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Tufts Hillel Statement on the “2017 Disorientation Guide”

Posted: September 12, 2017

Tufts Hillel is disturbed by the language in the unofficial “2017 Disorientation Guide” that has been circulating on our campus that implies that Hillel supports white supremacy. At a time when white supremacists and neo-Nazis are emboldened in our country, promoting racism and chanting “Jews will not replace us,” such charges sow division on our campus when we instead must come together to combat all forms of prejudice.

Three years ago, Tufts Hillel’s Merrin Moral Voice program addressed gun violence in the United States by bringing in families personally impacted by this issue, including victims of the Sandy Hook Elementary School shooting. In partnership with the Africana Center and Tufts Center for the Study of Race and Democracy, we invited the parents of Trayvon Martin to speak on campus to address gun violence and race. While a group of activist students said that it was not Hillel’s place to initiate a conversation about race and violence on our campus, many other students, faculty and administrators believed that it was important for diverse groups on campus to raise these issues. Ms. Sybrina Fulton and Mr. Tracy Martin, the parents of Trayvon, spoke both to a group of students of color at the Africana Center and then gave a large lecture at Cohen Auditorium.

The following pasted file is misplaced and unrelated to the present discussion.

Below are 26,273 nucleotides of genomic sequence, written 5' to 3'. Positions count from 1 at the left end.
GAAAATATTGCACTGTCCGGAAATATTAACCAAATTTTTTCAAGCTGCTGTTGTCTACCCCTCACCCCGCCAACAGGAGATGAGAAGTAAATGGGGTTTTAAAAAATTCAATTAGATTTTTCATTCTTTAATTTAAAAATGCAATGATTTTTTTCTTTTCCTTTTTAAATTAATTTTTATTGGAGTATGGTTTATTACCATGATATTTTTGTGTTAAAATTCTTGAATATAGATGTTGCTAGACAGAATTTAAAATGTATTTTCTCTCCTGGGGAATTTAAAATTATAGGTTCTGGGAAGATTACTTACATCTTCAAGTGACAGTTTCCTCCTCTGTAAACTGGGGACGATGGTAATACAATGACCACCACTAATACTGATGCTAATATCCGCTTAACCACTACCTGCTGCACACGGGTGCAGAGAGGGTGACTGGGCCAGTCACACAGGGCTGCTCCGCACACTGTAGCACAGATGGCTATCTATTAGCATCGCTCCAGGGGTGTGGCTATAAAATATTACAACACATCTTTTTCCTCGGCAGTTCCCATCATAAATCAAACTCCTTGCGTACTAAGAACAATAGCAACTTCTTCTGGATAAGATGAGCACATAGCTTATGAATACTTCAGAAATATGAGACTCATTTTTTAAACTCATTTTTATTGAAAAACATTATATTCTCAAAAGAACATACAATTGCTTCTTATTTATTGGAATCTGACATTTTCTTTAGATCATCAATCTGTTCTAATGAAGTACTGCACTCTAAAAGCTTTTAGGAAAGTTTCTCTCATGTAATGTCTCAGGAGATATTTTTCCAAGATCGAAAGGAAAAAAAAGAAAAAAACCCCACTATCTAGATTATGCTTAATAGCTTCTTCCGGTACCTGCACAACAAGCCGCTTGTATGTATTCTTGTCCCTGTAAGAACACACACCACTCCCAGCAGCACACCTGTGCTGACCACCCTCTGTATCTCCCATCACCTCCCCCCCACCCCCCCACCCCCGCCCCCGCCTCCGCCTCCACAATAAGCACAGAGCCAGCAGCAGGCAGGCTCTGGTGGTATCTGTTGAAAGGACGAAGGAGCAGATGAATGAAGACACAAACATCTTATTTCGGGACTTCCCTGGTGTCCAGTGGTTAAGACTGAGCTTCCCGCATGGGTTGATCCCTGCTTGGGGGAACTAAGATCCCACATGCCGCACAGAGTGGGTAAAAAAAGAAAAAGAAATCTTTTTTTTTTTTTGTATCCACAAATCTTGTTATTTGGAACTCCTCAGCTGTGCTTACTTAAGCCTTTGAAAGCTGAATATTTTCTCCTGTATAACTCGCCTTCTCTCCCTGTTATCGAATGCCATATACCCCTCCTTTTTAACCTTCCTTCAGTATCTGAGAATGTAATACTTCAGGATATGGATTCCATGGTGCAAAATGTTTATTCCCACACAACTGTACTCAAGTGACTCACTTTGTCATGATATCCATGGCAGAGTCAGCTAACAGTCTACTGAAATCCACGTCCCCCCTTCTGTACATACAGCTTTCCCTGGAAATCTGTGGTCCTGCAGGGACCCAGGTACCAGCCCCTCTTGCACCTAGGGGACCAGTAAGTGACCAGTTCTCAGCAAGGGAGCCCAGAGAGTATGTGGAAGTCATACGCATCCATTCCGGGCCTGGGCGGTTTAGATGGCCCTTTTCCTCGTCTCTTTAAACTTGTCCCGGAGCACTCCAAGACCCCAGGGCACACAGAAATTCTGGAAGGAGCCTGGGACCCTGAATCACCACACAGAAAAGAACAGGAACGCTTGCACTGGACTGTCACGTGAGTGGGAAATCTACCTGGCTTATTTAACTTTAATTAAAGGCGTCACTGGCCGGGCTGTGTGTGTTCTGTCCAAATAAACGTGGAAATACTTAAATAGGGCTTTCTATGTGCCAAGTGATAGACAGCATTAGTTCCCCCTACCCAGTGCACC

It is false and deeply disturbing for the Disorientation Guide to claim that Hillel presented this program “to exploit black voices for their own pro-Israel agenda.” Hillel is a broad, diverse community engaging students in religious, cultural and educational expression, as well as social justice. Students connected to Hillel hold many different political opinions regarding Israel and all of our pro-Israel organizations on campus support a two-state solution with a Jewish democratic state of Israel living in peace with a Palestinian State.

While this incident occurred several years ago, and the students who initially wrote this may have graduated, the guide remains in circulation and continues to impact our community on campus. We do not believe that a group of students should make defamatory and false claims against other students on social media. We are working with the University administration to address our concerns and to take specific efforts to improve the tone of dialogue and discussion of these pertinent issues at Tufts.


Rabbi Jeffrey A. Summit
Neubauer Executive Director, Tufts Hillel 

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